There are strategic skills you can learn along the way in your homesteading journey that can greatly reduce cost in your life. For instance, learning to sew can open up countless doors of cost savings – making your own clothes, reusable diapers and wipes, gifts for others like cloth napkins or table runners.

This is a super basic example, but we purchased a $30 hair trimmer over a decade ago and all the boys in our home get regular free-of-charge mommy trims! Those savings add up fast over that span of time.

Our ancestors excelled at do-it-yourself everything, and we often think of how much of a bummer it is that those skills are no longer being handed down. BUT, tools like YouTube, books, blogs, and other educational resources have made learning new skills more obtainable than ever before!

freedom ranger chicken butchering

7. Reuse things

This can be as simple as washing out a plastic Ziploc bags to reuse them many, many times. Yep, that’s us! We try eliminate the word “disposable” from our vocabulary. Why keep buying something over and over again? 

For example, instead of buying Ziploc bags in the first place just get a set of glass snap lid containers that can be used over and over again. Or, we bought a set of reusable produce bags a few years back and use them ALL THE TIME.

I built us a custom kitchen island with a couple of our used cabinets, some vintage hardwood trim pieces and an old door we salvaged, along with some scraps leftover from our kitchen remodel. We wanted a butcher block countertop but the custom size was bringing quotes back in the thousands of dollars. Instead, I took some leftover pieces of wood flooring and laminated them to a piece of plywood. It looks great, has held up, and was entirely built with leftover materials we had lying around.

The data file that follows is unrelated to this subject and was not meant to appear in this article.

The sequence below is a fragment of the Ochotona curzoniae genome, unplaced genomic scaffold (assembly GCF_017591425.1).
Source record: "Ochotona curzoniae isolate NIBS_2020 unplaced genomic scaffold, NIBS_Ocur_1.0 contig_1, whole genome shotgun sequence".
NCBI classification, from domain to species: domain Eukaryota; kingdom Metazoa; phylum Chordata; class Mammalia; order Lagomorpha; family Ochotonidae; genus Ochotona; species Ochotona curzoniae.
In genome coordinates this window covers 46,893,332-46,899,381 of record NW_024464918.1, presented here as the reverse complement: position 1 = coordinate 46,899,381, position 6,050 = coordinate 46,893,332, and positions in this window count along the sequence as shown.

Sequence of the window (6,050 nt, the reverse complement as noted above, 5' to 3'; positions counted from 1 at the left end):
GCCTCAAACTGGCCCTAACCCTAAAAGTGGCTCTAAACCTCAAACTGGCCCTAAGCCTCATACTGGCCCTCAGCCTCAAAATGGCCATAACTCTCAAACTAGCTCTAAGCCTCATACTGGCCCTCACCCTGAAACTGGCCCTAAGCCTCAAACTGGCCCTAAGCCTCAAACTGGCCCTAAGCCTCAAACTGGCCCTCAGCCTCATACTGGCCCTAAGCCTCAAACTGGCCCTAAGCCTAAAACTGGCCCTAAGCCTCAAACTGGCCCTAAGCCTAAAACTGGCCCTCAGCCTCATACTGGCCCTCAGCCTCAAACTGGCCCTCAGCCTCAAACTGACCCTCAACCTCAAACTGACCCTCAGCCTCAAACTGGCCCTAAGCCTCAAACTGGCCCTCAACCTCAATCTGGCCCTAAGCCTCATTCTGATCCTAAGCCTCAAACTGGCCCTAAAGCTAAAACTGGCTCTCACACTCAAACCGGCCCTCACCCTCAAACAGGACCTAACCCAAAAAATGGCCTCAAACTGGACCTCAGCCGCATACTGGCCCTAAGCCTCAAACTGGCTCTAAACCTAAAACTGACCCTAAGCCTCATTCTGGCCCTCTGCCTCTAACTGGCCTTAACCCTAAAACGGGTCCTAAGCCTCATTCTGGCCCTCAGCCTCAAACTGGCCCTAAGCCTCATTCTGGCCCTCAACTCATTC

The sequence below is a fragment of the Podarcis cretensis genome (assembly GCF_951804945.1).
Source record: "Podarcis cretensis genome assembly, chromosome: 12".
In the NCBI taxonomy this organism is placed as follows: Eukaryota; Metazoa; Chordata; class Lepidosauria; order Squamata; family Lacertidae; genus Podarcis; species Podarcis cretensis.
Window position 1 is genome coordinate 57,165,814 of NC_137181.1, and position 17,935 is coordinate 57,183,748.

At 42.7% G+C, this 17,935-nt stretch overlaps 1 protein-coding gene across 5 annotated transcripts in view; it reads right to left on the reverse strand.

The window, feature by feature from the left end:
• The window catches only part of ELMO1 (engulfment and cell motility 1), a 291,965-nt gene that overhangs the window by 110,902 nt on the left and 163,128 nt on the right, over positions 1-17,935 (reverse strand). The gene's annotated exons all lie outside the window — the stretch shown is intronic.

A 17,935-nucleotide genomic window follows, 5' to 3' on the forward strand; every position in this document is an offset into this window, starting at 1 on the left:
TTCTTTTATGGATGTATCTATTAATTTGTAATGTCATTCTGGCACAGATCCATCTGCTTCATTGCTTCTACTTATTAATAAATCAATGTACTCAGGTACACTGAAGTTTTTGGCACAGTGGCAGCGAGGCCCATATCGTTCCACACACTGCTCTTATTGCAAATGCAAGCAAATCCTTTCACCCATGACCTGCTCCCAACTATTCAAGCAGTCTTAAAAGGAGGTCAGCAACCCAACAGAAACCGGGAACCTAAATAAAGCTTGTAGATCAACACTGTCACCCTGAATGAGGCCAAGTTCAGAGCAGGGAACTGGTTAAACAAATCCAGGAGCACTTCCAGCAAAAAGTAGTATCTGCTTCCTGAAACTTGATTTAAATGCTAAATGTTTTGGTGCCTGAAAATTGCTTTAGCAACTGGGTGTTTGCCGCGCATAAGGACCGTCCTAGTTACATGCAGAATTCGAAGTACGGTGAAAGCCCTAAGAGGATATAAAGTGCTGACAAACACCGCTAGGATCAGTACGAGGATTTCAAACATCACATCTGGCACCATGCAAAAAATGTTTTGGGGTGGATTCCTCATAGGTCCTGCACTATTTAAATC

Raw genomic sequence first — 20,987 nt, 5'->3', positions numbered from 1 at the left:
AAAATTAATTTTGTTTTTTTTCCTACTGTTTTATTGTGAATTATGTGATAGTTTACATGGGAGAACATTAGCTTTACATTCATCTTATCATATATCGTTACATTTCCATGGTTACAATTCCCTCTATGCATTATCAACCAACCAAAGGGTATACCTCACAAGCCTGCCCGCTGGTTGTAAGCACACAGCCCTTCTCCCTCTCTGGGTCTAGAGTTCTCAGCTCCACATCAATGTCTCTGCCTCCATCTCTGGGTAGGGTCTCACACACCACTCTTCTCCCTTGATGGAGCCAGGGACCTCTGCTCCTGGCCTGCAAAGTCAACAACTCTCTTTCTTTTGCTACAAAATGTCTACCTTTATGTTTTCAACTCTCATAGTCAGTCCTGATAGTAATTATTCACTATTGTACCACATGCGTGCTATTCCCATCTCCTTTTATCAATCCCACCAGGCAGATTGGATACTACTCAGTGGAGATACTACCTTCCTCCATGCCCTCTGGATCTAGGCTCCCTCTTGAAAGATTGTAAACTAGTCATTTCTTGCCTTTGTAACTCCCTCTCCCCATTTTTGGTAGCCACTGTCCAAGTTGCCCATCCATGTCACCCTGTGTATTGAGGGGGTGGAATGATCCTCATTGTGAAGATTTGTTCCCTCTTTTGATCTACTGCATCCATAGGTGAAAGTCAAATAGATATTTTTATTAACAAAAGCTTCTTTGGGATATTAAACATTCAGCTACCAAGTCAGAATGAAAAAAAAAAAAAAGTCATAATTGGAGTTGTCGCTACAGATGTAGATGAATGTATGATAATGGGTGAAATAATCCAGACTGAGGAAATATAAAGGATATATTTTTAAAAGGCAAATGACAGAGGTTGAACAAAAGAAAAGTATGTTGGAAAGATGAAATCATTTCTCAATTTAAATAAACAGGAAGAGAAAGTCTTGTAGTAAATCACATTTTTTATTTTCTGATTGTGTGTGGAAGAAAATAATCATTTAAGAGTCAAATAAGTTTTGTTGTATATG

custom counter made with wood flooring

8. Eat what you have

On our homestead we have a rule – no food goes to waste! It’s not easy and we’re not perfect with it. But we’ve found that this mindset, (1) allows us to be really cost effective in our grocery shopping, and (2) helps us to honor and appreciate both the food itself and those who grew it.

We do this by meal planning around what we have BEFORE things go bad. No new food is bought until you finish what’s in your fridge or pantry.